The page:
Country music has a strong lineage of drinking songs. There are the bro-country songs that seem to encourage rampant alcohol consumption, but they’re of a piece and don’t offer much of a story compared with the songs that are about the singer’s relationship with alcohol and usually extend to ruminations on life in general, through the prism of that relationship.
Alabaman J.P. Harris is in the latter category with his single ‘When I Quit Drinking’, from his new album Sometimes Dogs Bark at Nothing. As the chorus goes, ‘When I quit drinking I start thinking about starting up again’ – but that’s actually the least sophisticated line amongst the highly entertaining lyrics that are married with a clean honkytonk sound.
For over a decade, Harris travelled the US, often alone, hitchhiking and hopping freight trains while making his living as a farm labourer, shepherd, woodsman, and carpenter. These days, apparently, he doesn’t call himself a musician so much as a carpenter who writes country songs. Carpentry seems an apt trade for a songwriter whose songs have a structure that is not only solid and strong but made so neatly that the listener detects only the art wrapped around them. ‘When I Quit Drinking’ is a very good song, and there are more on his album.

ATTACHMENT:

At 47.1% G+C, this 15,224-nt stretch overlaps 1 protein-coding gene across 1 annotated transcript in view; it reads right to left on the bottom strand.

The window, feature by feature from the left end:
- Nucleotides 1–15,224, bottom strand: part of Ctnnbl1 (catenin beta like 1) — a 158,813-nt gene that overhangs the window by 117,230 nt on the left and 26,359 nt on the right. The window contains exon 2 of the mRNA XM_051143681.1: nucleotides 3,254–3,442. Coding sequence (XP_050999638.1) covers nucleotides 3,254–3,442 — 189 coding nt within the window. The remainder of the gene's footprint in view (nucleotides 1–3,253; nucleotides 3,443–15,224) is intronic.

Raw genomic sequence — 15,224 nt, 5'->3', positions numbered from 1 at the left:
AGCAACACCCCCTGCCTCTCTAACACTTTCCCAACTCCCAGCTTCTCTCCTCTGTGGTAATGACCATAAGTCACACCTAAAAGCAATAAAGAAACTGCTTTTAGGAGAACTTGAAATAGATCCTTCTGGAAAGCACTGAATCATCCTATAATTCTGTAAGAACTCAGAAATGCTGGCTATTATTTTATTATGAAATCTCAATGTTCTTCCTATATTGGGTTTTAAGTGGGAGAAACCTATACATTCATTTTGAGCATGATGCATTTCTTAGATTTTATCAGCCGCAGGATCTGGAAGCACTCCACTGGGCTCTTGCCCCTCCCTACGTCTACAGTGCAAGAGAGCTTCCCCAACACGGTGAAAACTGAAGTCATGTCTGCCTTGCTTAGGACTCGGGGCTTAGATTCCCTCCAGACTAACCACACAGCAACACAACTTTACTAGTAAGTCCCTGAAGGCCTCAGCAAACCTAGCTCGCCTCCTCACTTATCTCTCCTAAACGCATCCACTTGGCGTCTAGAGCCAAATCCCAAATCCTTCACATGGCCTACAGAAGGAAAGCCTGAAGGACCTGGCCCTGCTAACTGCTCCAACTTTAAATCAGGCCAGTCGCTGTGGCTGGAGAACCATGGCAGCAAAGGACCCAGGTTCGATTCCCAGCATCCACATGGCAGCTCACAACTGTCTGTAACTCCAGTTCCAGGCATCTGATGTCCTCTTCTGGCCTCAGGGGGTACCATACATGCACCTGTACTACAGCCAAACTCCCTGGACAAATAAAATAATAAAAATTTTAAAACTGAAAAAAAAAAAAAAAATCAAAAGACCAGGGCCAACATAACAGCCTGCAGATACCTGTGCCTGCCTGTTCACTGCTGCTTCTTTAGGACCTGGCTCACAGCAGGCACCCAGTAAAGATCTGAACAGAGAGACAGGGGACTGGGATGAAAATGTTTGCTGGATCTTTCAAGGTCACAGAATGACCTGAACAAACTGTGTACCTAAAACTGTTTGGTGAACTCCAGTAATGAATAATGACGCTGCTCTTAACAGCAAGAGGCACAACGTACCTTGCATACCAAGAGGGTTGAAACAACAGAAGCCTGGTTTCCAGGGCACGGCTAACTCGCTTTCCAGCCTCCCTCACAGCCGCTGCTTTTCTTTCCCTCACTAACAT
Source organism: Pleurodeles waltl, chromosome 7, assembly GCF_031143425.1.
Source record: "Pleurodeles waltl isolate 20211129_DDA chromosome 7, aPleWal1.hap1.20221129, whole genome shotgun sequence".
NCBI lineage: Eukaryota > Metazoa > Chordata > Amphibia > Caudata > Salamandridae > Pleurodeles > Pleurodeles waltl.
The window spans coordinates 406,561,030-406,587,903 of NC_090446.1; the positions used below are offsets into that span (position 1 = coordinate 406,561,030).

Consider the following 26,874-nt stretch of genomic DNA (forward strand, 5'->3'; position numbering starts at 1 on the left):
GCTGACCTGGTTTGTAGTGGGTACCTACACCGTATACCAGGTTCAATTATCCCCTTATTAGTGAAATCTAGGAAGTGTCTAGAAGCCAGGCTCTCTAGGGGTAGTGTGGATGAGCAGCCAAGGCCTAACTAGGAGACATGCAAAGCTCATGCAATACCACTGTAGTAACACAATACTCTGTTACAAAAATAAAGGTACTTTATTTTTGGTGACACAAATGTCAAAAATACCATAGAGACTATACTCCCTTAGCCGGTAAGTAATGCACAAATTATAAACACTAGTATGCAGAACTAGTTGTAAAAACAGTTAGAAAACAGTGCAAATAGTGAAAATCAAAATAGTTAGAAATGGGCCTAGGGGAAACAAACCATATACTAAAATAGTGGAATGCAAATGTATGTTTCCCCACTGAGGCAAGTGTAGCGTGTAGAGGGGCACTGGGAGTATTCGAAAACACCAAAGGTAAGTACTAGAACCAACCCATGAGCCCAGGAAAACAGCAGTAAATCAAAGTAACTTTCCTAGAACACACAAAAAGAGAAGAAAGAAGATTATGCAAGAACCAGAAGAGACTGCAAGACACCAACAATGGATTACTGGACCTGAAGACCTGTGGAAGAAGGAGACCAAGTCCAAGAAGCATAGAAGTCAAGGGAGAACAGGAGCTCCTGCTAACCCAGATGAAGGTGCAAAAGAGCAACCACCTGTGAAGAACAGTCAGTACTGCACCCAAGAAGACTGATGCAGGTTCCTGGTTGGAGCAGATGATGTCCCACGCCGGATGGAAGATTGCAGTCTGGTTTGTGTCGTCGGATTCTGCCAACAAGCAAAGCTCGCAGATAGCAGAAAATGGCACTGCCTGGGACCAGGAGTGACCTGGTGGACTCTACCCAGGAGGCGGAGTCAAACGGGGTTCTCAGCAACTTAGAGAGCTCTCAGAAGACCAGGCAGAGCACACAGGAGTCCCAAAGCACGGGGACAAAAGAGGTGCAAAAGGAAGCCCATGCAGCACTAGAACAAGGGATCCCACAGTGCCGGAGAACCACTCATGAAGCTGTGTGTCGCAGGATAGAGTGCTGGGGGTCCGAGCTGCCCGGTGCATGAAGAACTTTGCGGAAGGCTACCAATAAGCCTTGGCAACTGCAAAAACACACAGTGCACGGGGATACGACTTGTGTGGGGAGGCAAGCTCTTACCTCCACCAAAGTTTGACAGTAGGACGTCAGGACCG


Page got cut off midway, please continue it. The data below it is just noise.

Listen to ‘When I Quit Drinking:
Apple Music | Soundcloud | Spotify
Sometimes Dogs Bark at Nothing is out now on Free Dirt Records.
On the ‘about’ page of Andrea Colburn and Mud Moseley’s website there is this: The King and Queen of the Hillbilly Underground from North Georgia – which is a declaration and a story all in itself. In this way the statement is a very suitable introduction to Easy, Sleazy and Greazy, the new album from Colburn and Mud Moseley.